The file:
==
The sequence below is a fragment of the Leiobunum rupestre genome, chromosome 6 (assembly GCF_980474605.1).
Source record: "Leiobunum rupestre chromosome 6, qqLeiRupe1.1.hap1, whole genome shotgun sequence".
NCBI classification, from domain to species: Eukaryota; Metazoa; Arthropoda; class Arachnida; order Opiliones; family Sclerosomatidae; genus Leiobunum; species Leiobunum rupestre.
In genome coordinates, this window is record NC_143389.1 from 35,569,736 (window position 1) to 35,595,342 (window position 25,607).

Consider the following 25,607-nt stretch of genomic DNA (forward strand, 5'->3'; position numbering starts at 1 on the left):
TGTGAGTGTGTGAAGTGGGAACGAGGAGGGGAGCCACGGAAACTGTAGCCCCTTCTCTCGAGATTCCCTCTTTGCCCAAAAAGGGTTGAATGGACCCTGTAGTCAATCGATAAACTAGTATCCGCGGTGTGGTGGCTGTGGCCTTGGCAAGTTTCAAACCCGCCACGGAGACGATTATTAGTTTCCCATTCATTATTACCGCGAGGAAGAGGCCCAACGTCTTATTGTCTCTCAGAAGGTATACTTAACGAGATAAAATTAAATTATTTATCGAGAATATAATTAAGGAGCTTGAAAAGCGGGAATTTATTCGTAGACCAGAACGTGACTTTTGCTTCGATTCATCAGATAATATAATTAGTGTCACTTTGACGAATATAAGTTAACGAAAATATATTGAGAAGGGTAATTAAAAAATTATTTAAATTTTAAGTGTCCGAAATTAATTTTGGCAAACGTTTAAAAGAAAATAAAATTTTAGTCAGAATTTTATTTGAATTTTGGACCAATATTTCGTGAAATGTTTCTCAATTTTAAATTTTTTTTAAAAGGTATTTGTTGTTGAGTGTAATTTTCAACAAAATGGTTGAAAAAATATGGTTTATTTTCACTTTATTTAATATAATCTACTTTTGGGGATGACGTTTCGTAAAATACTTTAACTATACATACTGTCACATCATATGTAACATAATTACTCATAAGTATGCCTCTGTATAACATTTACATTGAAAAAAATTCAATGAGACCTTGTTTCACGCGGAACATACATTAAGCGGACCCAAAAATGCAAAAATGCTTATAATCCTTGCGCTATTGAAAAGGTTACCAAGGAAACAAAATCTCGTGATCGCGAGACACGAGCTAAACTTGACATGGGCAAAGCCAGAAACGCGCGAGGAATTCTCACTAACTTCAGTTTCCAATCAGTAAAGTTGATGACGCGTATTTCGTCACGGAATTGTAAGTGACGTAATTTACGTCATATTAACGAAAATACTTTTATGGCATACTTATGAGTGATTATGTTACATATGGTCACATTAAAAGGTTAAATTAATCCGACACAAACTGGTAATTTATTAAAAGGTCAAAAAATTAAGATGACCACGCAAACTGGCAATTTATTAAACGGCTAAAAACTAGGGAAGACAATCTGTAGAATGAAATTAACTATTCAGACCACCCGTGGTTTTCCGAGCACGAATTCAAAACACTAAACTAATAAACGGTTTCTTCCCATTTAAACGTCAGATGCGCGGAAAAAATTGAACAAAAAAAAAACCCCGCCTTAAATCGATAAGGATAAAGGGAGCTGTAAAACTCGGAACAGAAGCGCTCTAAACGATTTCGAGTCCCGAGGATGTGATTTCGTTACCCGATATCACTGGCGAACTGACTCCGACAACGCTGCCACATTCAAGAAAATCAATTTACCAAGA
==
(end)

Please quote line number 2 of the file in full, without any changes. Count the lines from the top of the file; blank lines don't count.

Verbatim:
Source record: "Leiobunum rupestre chromosome 6, qqLeiRupe1.1.hap1, whole genome shotgun sequence".